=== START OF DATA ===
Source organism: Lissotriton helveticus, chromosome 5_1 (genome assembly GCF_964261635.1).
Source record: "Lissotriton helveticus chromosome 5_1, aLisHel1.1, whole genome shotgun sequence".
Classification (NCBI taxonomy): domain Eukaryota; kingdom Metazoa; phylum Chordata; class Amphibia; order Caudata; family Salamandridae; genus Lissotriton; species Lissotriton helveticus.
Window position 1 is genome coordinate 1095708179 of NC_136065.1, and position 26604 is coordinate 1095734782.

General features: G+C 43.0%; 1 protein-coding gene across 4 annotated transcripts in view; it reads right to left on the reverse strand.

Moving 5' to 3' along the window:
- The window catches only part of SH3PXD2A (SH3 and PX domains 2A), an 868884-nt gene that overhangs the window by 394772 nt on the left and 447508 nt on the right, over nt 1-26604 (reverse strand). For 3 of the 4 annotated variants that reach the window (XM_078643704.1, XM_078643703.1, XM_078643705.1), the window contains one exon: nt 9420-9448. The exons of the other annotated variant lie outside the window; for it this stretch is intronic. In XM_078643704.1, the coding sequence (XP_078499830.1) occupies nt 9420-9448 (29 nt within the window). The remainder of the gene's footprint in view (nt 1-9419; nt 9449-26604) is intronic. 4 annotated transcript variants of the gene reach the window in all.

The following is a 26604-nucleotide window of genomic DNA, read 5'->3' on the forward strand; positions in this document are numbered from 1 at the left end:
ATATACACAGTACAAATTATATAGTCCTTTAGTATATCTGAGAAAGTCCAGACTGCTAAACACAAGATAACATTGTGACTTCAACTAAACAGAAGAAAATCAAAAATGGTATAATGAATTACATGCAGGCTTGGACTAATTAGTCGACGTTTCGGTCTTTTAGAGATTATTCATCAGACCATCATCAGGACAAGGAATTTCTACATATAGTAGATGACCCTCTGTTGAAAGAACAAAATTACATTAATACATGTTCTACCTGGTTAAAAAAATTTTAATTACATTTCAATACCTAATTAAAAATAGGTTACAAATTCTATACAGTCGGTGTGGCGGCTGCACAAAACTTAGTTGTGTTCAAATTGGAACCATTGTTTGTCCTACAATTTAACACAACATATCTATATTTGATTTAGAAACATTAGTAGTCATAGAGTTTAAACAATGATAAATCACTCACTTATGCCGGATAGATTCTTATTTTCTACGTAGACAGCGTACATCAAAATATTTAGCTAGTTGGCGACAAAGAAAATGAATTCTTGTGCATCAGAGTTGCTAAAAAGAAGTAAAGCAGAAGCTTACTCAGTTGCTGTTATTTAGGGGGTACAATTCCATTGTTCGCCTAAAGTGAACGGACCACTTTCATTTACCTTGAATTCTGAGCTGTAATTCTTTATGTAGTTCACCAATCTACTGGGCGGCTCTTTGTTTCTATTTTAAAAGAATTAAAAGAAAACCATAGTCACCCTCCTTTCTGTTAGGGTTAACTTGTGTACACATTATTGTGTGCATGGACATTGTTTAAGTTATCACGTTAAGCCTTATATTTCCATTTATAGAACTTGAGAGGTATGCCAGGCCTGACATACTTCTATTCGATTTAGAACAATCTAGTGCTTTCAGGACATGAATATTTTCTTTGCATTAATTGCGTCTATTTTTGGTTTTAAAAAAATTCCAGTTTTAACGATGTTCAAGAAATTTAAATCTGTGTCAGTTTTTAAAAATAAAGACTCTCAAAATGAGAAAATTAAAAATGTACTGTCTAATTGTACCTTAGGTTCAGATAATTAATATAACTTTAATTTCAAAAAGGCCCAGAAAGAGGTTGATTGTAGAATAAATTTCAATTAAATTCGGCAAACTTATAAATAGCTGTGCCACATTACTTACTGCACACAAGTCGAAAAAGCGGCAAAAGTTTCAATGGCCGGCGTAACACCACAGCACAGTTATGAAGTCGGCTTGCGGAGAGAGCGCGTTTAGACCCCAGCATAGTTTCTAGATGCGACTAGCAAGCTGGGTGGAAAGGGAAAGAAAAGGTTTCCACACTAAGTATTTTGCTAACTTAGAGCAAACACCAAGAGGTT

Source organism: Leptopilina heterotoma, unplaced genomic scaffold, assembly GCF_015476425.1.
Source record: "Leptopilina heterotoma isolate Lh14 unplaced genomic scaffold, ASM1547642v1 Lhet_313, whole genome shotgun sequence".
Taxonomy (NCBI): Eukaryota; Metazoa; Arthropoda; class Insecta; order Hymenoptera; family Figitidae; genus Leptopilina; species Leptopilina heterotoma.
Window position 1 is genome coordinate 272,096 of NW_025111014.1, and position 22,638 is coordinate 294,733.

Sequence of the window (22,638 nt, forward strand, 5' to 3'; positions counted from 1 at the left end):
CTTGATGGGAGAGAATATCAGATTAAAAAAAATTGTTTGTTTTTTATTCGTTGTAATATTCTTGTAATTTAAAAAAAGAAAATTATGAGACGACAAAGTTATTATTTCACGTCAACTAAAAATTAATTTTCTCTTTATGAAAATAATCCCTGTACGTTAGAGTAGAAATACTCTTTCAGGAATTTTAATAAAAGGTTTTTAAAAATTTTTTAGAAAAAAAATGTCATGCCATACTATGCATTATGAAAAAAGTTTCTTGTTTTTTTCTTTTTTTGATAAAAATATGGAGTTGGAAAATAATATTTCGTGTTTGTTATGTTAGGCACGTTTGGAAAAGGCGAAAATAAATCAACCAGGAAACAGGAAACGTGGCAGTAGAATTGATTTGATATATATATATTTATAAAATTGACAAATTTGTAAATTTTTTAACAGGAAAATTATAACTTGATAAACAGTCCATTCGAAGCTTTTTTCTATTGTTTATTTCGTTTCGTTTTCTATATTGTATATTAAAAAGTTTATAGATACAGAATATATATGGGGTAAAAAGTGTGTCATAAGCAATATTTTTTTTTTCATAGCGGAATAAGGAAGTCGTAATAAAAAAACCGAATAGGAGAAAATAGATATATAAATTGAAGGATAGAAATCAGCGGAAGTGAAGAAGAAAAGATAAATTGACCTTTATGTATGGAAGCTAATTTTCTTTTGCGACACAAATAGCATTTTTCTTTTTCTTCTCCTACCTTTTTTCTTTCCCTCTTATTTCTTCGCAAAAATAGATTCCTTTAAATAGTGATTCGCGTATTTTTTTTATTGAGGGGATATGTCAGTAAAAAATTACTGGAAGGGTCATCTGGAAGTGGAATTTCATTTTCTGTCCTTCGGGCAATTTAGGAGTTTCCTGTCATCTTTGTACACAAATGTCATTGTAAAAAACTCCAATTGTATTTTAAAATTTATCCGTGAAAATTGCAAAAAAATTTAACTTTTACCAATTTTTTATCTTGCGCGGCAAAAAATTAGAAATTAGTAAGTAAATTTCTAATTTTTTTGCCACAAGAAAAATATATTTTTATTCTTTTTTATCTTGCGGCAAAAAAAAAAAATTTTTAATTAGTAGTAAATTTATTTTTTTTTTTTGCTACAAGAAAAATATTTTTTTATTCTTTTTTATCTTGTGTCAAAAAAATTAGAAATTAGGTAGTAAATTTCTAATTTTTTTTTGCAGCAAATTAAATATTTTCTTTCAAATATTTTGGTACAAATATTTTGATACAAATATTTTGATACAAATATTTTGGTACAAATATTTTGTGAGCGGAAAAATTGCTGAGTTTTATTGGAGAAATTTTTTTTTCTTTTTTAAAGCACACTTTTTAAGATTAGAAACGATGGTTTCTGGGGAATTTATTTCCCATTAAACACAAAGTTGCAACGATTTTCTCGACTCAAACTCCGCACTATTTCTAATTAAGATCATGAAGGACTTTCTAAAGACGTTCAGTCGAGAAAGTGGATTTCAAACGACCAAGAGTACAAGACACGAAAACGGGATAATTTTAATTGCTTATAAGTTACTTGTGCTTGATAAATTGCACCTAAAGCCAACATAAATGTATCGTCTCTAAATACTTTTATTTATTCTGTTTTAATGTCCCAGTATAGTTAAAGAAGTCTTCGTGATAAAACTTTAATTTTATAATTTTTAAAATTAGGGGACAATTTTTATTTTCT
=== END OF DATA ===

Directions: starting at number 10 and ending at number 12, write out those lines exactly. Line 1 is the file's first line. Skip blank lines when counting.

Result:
Source organism: Leptopilina heterotoma, unplaced genomic scaffold, assembly GCF_015476425.1.
Source record: "Leptopilina heterotoma isolate Lh14 unplaced genomic scaffold, ASM1547642v1 Lhet_313, whole genome shotgun sequence".
Taxonomy (NCBI): Eukaryota; Metazoa; Arthropoda; class Insecta; order Hymenoptera; family Figitidae; genus Leptopilina; species Leptopilina heterotoma.